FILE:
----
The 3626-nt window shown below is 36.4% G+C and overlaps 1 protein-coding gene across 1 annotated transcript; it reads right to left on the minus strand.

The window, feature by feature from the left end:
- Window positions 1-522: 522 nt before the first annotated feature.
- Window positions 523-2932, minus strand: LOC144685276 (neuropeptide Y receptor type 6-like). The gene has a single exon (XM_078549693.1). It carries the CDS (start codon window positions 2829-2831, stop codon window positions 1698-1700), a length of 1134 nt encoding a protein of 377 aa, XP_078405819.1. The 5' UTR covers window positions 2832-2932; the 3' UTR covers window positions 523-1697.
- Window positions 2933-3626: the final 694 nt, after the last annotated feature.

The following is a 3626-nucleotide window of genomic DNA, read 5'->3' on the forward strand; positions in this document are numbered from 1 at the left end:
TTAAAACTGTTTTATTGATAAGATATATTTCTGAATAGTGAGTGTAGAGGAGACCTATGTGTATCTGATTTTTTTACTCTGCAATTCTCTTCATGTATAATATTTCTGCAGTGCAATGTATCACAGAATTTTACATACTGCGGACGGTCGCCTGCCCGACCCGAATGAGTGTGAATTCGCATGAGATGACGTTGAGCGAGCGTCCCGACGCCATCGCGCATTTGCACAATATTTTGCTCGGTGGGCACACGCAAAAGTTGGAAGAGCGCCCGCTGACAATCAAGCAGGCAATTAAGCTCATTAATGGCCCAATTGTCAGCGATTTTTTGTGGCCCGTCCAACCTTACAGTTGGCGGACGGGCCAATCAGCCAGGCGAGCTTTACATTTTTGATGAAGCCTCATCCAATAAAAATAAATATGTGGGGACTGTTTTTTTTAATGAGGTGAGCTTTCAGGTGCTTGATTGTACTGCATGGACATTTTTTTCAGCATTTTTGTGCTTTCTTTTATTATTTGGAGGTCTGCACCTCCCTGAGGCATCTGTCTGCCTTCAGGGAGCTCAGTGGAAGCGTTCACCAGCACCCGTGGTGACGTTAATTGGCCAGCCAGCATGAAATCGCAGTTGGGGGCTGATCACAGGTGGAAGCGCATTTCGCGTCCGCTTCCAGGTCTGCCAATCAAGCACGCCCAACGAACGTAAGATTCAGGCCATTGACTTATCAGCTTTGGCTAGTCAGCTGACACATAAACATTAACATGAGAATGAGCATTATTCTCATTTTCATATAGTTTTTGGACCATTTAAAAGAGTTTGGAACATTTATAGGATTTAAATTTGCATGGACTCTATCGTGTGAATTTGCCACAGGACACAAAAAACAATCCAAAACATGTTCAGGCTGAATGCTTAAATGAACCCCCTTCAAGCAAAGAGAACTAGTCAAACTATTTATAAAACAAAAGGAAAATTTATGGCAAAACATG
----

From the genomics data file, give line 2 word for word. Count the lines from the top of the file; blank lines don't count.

The window, feature by feature from the left end: